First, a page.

The internet is a realm of false information and shoddy journalism where you should mistrust even the basic facts


One of the biggest questions the internet raises is this: how much should you believe of what you read online?

The answer is pretty depressing but obvious to those of us in the business: not much. Much of what comes free is so inaccurate and poorly researched as to be worthless.

Print publications generally pay for themselves and, historically, for the original research and writing that readers rightly expect. But online, most of what you read is filler, and probably nine-tenths of it is cut and pasted straight from somewhere else.

You don’t even need to be able to type to ‘populate’ a website; you only need three keys: Control, C and V. If you’re wondering how much content is recycled, take away the stuff you know was nicked from Google News and remove all the self-serving PR releases and then consider what you’re left with? Mostly, a whole lot of white space.

The inaccuracies and absence of proper standards is something of which every trained journalist is guiltily aware. But it is the spread and scale of rubbish recycled information that’s so shocking. That was brought home to me again recently when I was researching a big feature for our July issue on the risks of piracy.

Google the gruesome story of the murder of Malcolm Robertson (pictured above) in Thailand – maybe you did – and you would have come away with wildly inaccurate information. Some of it was retailed on reputable news websites. Even the most cursory cross-reference by a writer should immediately have shown something was wrong, but no-one seemed bothered to check.

So Mr Roberston’s throat was cut, or he was bludgeoned to death; the thieves escaped in a raft or they stole the dinghy; his wife was stripped or she was already naked when tied up; they were at Koh Lipe Island or Koh Dong or near the mainland port of Satun. So it goes on. Much of this information was quite obviously wrong. It didn’t even tie up with interviews available online with Linda Robertson.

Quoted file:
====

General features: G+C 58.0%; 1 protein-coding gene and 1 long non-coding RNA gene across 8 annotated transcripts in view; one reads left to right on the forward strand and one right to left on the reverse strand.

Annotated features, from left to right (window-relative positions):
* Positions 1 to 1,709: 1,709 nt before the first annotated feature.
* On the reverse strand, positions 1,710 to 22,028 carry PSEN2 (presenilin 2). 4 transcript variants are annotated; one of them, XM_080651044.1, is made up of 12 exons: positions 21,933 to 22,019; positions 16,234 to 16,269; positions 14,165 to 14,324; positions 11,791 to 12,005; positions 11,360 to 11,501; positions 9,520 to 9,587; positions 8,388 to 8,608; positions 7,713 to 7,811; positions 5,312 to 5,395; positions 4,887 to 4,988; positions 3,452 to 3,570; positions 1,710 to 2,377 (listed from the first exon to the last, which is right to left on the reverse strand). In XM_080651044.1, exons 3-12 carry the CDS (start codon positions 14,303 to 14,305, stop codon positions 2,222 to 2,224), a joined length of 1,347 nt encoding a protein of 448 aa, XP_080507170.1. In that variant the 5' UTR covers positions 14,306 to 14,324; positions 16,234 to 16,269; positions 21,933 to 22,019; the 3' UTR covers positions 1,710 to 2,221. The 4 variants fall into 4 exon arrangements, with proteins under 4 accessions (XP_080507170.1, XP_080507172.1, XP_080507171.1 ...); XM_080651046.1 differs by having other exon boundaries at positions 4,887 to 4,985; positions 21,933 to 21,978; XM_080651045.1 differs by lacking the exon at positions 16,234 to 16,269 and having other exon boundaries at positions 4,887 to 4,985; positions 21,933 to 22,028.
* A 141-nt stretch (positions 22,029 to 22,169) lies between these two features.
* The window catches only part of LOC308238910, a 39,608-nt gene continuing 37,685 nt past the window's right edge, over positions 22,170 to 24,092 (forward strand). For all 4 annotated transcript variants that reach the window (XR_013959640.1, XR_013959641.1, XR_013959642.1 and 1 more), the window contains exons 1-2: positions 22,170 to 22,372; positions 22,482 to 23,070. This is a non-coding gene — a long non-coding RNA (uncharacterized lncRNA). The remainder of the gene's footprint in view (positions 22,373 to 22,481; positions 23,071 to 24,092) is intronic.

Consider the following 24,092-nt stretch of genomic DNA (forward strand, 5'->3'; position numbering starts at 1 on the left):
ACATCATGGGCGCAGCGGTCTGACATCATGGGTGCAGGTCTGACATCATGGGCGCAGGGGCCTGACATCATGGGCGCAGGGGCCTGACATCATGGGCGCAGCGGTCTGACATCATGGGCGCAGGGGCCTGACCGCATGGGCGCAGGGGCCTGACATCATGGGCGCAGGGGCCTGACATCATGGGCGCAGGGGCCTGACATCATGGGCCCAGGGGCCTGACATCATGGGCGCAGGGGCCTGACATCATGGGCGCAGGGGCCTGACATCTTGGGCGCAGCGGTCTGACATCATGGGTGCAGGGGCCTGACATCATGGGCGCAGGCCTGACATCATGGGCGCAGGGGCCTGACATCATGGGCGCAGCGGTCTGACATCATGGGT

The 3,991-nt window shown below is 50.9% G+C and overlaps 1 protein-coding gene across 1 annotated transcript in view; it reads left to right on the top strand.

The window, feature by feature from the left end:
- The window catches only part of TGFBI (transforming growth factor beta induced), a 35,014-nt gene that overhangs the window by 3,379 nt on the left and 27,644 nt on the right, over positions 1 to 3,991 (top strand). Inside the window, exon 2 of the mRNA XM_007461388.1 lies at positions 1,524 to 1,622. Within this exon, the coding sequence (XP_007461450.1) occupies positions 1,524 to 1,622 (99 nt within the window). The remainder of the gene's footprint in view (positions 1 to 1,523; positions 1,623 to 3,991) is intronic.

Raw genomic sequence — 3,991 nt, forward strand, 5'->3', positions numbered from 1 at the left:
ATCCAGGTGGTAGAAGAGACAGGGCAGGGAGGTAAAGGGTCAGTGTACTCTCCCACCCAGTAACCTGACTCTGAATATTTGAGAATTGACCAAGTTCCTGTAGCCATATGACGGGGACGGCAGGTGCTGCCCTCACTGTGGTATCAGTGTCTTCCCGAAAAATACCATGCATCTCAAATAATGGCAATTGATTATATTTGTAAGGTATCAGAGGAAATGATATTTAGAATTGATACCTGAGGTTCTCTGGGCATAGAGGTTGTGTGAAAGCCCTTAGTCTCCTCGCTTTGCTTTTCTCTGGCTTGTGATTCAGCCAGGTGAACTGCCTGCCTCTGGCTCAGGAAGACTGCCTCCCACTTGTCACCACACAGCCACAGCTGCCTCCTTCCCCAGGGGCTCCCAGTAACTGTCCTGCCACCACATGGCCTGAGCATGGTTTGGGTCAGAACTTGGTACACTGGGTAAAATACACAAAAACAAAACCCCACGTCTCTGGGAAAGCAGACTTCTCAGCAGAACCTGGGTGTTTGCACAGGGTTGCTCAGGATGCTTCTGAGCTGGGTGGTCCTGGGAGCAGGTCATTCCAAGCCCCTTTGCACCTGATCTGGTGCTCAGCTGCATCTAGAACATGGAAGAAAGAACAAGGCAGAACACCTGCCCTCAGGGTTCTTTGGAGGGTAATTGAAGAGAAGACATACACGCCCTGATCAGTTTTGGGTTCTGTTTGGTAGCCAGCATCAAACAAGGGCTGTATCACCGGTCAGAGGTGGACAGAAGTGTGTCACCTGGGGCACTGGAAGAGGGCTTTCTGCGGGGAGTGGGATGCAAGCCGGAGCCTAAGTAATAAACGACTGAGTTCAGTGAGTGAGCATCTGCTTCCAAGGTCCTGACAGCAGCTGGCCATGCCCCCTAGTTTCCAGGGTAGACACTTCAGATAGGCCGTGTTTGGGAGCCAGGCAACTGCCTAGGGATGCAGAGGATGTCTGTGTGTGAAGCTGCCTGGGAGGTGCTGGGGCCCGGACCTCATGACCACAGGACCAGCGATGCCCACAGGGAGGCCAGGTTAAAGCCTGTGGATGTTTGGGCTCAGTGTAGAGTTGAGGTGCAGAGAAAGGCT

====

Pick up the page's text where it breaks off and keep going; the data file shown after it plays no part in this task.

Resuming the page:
When I checked with cruising sailors who were in the vicinity and knew the circumstances it was even clearer that the story was different and even more horrific than was generally reported. But to get a more accurate and detailed picture took me the best part of two days.

Online, you don’t get two days to check facts. The story is up, posted and over in hours. Even if new information comes to light, no-one ever goes back and corrects the copy. It’s there in all its hasty, slapdash impatience, disseminating a false impression in perpetuity – the internet has a frighteningly long memory.

There are other reasons to beware of online reporting, other pressures that are chipping away at the standards of journalism those of us over 40 were trained in stringently and reverentially. Maybe that’s an interesting subject for another time.

But for now, look out for the Google News cut-and-paste jobs, filter out the recycled angle-grinding PR reports (insanely, these now make the sailing news agenda by default) and, yes, the quick and cheap opinions, and ask yourself: what can you can trust, what was properly researched and objective, what has real value?